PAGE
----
Saturday, December 29, 2012

Civil War in Saint Louis

While we were at the History Museum with Mr. Ford (this post is a sequel to a post I haven’t written yet Smile), we also visited the exhibit on the Civil War in Missouri.  We’d studied the Civil War last year, but it would be neat to learn the history specifically in Missouri and even more specifically in Saint Louis.
Birthplace of the Free Population of Saint Louis City and County for 1860
(Total Population 186,178)
United States: 90,092
Missouri: 57,634
Foreign Countries 96,086
Germany 50,510
The exhibit made the point that Missouri was a divided Claiborne_fox_jacksonstate, but it seemed to me that most of the state was Confederate and it was the city of Saint Louis that was the most divided (at least until the Camp Jackson affair and the riot.)   Much of this division was contributed by the heavy population of immigrants, primarily from Germany.  They were mostly Catholic and some of them were refugees from the failed Revolution of 1848 in the German states.  This revolution had a somewhat liberal bent and was strongly nationalistic, which may explain why German-Americans were the largest ethnic contingent to serve in the Union Army.  And the only other state that contributed the most German-Americans to the Union Army over Missouri was New York.
Missouri’s governor, Claiborne Jackson was a strong advocate for secession, but the Missouri General Assembly voted it down and decided to remain neutral.  Meanwhile, Lincoln requested that Missouri provide 3,123 troops to attack the Confederacy and Gov. Jackson gave him this bold reply:
There was a Federal Arsenal in Saint Louis w20121227_160440here all of the armaments were held and Governor Jackson made secret plans to place the arsenal's 39,000 small arms into the hands of the Missouri Volunteer Militia.  Governor Jackson called up the militia for maneuvers just outside Saint Louis, at Camp Jackson.  These maneuvers was perfectly legitimate, but the commander of the arsenal,  Union Captain Nathaniel Lyon, surrounded the camp with 6,000 Union troops and placed the 669 militia men under arrest when they would not take the oath of allegiance to the Federal government.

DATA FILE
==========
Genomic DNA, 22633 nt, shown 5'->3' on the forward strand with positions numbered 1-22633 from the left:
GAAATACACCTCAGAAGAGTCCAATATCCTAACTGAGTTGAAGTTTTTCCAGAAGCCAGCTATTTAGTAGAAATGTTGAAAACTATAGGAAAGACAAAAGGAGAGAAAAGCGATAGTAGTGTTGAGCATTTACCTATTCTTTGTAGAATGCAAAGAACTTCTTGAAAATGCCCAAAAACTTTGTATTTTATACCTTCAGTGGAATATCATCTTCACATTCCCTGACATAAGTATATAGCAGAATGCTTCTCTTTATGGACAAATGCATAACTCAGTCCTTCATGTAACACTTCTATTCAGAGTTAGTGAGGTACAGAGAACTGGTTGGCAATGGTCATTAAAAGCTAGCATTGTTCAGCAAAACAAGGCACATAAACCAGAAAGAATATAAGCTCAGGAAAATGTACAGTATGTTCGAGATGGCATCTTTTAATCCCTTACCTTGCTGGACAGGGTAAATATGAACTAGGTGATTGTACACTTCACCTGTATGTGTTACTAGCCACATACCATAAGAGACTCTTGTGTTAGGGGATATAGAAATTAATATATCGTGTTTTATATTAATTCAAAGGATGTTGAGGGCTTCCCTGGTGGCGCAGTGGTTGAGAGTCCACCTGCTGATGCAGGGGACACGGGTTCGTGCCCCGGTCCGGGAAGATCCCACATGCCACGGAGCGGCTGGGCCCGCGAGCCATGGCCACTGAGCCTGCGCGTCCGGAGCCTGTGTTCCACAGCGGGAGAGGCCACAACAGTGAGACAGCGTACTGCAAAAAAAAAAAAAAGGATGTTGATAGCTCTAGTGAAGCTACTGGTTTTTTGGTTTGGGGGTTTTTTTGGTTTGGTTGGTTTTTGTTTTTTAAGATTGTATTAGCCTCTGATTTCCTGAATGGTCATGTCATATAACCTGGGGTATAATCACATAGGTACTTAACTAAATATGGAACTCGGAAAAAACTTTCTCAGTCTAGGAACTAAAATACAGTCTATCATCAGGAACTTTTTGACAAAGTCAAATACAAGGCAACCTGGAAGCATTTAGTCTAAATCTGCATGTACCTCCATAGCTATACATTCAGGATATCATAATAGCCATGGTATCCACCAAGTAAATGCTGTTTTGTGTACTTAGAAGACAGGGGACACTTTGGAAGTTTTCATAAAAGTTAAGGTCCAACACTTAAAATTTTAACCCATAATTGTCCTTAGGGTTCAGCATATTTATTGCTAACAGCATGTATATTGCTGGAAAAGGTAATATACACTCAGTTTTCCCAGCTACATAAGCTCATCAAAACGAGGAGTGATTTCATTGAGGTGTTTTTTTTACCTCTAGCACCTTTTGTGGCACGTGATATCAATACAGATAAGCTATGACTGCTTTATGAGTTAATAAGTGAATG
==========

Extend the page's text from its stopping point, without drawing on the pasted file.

One of the German militia “clubs” of Saint Louis
This was the Missouri state flag from Camp Jackson
They were marched back into Saint Louis as prisoners under guard of the Union German volunteers.  The sight of this march enraged many in the city and a riot broke out wherein 28 people died and up to 100 were wounded.  The “Camp Jackson Affair” polarized much of Missouri and Saint Louis and the riot in which some women and children were killed, influenced many to embrace secessionist views.
  Well, to make this a short story…after an unsuccessful meeting with the Union Captain,  Nathaniel Lyon, Governor Jackson was chased across Missouri to Jefferson City where he escaped with some of the Missouri General Assembly to Southern Missouri near the Arkansas border.  It was here in Neosho that the remnants of the General Assembly and the Governor voted to secede from the Union and to join the Confederacy, even though they didn’t control the state or its capitol.  However, this is how Missouri got its own star on the Confederate flag, because it attempted an unsuccessful secession.
  Governor Gamble
20121227_161030    Meanwhile, Union troops had captured Jefferson City and a provisional state legislature was formed.  Former Missouri Supreme Court Justice and Unionist, Hamilton Rowan Gamble, was placed as Governor of Missouri and he complied with Lincoln’s call for troops.
  The city of Saint Louis was placed under martial law during the war and was a major Union resupply point for the armies in the Western theater and helped ensure that the Union army would control the Mississippi river during the war.  However, even though they were under Union control many of the people who lived in the city were southern sympathizers and helped smuggle supplies and prisoners out of Saint Louis.

Map of Saint Louis showing the major buildings and military installations including the Federal Arsenal.  Many of the older roads that exist today are also on this map.
   That was a very watered-down, short story version of one of the most pivotal points in Missouri’s (and specifically Saint Louis’) history.  The exhibit had a lot of information from the important events leading up to the war (such as the border ruffians, Bleeding Kansas and the Dred Scott decision) to the battles and skirmishes in Missouri throughout the war.

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